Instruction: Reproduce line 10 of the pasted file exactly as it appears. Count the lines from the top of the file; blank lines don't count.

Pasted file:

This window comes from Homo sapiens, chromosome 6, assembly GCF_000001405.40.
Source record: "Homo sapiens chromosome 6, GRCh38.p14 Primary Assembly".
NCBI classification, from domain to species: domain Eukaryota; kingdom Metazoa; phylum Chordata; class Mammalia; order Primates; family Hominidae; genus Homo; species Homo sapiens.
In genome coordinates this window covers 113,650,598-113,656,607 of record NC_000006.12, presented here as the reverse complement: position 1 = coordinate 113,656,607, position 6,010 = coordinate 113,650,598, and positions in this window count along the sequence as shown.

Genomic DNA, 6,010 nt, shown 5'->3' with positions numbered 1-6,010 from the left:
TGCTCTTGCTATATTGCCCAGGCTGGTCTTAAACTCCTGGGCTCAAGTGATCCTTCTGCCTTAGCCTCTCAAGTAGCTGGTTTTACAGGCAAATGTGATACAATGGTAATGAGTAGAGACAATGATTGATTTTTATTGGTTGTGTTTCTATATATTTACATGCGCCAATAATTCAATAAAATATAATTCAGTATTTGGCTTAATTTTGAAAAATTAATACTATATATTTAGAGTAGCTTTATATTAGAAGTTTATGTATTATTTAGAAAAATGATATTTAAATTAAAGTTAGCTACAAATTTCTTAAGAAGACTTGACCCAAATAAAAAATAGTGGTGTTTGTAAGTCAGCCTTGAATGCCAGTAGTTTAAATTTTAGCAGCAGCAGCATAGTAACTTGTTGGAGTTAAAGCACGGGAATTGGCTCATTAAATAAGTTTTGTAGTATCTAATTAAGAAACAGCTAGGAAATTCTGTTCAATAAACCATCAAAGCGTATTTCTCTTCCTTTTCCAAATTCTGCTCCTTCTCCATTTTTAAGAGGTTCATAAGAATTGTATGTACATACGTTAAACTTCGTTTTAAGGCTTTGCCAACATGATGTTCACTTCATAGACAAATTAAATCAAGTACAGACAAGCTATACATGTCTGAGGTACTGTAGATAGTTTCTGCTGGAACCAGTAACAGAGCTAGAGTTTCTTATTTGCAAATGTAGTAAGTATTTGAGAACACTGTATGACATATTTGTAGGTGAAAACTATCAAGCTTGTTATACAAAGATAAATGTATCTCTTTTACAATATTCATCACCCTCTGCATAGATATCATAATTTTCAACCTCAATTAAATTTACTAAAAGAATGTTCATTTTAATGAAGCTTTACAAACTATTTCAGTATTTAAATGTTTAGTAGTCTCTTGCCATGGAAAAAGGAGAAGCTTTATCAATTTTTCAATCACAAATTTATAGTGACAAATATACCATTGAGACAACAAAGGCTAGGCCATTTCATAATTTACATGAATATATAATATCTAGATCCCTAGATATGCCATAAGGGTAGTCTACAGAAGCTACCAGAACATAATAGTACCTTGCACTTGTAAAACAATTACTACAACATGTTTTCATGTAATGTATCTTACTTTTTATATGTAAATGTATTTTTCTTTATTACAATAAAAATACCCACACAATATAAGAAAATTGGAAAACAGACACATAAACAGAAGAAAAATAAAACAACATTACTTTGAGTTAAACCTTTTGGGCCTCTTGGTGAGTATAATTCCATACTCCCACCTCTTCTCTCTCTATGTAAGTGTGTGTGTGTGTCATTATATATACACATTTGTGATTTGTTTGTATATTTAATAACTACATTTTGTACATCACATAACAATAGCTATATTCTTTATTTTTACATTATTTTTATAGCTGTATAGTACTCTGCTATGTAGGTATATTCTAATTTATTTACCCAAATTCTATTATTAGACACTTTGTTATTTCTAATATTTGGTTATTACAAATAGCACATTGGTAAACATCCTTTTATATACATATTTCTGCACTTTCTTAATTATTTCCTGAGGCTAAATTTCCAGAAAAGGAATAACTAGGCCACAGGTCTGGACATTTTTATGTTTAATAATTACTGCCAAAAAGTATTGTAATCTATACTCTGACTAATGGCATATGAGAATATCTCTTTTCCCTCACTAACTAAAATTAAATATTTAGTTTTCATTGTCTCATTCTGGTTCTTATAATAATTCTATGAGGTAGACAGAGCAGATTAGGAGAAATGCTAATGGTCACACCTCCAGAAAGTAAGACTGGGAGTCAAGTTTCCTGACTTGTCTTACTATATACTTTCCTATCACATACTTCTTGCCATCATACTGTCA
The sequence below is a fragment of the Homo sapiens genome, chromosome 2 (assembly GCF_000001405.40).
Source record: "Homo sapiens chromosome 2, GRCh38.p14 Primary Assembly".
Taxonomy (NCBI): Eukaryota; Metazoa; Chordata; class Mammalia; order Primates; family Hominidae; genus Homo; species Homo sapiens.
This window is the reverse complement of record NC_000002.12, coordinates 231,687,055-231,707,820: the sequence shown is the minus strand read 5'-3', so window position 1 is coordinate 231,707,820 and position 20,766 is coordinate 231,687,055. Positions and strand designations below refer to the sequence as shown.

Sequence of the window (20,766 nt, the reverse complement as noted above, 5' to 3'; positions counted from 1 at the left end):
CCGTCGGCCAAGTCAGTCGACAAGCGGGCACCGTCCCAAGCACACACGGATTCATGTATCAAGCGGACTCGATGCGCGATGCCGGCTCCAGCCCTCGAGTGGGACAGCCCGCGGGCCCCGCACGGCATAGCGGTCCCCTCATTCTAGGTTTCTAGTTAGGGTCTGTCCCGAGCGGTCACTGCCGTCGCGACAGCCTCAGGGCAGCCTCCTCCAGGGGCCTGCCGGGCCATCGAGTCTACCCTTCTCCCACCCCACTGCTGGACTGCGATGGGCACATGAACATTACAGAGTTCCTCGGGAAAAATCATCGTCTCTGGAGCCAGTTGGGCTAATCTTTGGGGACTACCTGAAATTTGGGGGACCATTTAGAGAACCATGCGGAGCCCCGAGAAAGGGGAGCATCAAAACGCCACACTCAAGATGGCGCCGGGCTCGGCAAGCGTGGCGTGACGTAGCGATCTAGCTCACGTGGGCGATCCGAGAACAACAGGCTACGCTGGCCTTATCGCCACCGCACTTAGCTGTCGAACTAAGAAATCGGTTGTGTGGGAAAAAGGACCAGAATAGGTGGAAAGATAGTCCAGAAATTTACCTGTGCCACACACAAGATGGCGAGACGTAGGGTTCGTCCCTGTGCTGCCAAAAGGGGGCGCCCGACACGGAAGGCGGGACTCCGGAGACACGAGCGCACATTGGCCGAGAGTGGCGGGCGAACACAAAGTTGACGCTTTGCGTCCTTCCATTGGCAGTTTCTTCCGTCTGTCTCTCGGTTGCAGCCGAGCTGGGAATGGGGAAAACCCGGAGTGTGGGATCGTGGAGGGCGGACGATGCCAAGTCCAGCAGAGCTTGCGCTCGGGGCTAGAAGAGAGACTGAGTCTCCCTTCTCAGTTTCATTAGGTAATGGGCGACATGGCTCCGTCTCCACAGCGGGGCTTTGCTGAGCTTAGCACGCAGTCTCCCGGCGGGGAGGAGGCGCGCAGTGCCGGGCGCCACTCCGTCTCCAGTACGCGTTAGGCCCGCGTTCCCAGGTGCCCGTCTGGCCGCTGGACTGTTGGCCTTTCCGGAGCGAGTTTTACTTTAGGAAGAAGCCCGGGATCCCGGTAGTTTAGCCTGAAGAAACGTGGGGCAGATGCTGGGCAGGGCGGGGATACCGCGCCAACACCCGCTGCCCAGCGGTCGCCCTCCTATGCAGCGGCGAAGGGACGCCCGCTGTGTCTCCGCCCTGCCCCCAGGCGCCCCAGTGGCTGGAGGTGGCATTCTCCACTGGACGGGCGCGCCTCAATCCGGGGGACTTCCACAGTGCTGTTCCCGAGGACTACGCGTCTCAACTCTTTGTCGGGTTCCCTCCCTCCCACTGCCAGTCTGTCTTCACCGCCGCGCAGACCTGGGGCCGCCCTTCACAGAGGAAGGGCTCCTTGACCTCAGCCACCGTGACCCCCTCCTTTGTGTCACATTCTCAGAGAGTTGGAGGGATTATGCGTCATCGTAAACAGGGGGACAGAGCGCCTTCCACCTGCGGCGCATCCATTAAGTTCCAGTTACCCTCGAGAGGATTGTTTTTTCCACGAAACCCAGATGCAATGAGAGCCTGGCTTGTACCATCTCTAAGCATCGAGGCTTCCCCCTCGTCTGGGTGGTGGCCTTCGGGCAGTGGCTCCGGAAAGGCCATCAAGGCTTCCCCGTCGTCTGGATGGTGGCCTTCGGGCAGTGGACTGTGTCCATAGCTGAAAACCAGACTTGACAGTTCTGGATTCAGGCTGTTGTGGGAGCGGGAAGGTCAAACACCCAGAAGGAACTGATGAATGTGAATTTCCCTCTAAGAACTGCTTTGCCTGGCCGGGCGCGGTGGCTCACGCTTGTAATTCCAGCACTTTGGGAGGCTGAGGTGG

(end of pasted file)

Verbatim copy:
This window is the reverse complement of record NC_000002.12, coordinates 231,687,055-231,707,820: the sequence shown is the minus strand read 5'-3', so window position 1 is coordinate 231,707,820 and position 20,766 is coordinate 231,687,055. Positions and strand designations below refer to the sequence as shown.